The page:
Our work with KIND formally began when the ABA Board of Governors approved the partnership in its action calendar in June 2011. KIND presented its work at the Fall Meeting and National Solo & Small Firm Conference in Denver and provided a training session on the representation of unaccompanied children and on asylum, special immigrant juvenile status, U and T visas, Violence Against Women Act petitions, and voluntary departure. KIND also recorded several podcasts to assist those who want to learn more about how to handle these cases. KIND is following up with participants interested in offering their legal skills to these vulnerable children and is eager to work with even more Division members. I am happy to say that additional KIND trainings will be held at upcoming Division meetings, including the 2012 Spring Meeting, May 17–19, in Charleston, South Carolina, and likely at the 2012 Fall Meeting, October 11–13, in Seattle, Washington.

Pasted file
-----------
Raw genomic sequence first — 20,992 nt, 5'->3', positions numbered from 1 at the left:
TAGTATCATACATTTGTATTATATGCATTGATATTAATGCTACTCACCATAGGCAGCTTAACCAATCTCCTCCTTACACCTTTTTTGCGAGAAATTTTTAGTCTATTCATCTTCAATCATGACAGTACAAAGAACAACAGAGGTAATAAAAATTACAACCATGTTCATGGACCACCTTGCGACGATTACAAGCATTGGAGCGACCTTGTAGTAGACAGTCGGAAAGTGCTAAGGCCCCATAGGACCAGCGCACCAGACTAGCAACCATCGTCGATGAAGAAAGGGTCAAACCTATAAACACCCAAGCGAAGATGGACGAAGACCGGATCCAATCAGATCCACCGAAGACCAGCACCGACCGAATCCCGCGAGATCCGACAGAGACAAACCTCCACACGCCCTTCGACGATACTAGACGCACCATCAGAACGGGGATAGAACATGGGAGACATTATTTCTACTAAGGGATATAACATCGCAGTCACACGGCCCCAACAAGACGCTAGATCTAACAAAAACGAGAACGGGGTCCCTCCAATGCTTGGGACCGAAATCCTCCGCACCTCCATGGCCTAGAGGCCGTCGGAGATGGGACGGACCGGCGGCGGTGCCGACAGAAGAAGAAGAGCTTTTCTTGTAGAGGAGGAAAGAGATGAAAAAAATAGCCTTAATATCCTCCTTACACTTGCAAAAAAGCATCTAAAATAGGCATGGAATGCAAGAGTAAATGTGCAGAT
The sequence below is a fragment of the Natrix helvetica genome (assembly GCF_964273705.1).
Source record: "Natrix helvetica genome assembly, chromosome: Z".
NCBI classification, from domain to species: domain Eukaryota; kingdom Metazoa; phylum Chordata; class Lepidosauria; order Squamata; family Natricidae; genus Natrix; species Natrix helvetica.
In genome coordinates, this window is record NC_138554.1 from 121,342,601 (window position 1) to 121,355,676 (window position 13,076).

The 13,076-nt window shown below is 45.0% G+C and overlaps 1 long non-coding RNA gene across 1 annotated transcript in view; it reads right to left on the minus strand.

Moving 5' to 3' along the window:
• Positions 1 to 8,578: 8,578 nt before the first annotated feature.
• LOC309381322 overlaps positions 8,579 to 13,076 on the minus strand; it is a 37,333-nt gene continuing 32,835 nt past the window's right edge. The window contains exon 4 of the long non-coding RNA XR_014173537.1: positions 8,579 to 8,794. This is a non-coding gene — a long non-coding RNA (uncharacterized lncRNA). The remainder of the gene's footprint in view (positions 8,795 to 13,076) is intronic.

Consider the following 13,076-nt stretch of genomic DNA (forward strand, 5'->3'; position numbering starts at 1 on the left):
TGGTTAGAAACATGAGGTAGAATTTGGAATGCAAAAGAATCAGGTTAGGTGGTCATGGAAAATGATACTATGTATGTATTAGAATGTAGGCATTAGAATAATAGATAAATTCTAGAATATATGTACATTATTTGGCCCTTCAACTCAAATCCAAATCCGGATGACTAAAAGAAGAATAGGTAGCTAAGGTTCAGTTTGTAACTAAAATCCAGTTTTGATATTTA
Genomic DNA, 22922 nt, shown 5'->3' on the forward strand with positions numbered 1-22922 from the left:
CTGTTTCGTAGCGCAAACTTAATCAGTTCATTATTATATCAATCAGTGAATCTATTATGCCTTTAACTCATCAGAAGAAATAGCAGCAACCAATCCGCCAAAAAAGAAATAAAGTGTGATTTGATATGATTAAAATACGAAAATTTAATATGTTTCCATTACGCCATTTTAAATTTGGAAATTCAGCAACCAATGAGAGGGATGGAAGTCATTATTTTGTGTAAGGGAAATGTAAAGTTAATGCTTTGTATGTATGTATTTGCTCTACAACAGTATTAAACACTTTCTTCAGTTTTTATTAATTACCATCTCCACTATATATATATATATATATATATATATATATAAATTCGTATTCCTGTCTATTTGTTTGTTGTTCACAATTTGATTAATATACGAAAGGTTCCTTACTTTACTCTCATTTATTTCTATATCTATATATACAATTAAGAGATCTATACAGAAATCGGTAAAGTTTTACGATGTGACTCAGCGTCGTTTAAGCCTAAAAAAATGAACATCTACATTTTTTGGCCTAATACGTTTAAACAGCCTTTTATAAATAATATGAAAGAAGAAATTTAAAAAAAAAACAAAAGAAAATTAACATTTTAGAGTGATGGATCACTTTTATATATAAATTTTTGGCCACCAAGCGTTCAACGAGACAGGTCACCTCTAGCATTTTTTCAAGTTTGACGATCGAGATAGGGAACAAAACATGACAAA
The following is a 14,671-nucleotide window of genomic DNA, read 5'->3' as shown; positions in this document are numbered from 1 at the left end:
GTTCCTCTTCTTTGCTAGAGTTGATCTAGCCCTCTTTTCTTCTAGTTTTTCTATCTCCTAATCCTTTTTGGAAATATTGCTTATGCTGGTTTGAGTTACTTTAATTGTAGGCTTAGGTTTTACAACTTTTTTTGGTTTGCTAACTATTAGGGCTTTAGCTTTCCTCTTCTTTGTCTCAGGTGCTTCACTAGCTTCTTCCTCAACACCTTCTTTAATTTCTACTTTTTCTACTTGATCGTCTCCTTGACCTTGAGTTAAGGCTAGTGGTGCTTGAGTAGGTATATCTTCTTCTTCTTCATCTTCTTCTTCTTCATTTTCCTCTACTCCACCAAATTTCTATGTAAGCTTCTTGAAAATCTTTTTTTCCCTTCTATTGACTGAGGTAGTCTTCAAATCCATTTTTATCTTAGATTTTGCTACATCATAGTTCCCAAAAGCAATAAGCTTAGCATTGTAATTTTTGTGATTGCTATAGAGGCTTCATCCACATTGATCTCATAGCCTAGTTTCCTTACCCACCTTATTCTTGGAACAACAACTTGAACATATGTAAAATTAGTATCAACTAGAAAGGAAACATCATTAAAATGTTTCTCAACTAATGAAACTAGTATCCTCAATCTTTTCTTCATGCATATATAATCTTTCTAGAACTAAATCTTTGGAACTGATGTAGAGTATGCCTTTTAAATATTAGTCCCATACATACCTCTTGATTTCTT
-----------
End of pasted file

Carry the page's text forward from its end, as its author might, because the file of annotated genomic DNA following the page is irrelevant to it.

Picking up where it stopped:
I very much hope that you will join me in my excitement about this new partnership with KIND and its movement to protect the rights of unaccompanied children in the United States. I strongly urge you to take a KIND case. You may be surprised by what you learn—not only about the law and our immigration system, but about the children you meet and about yourself.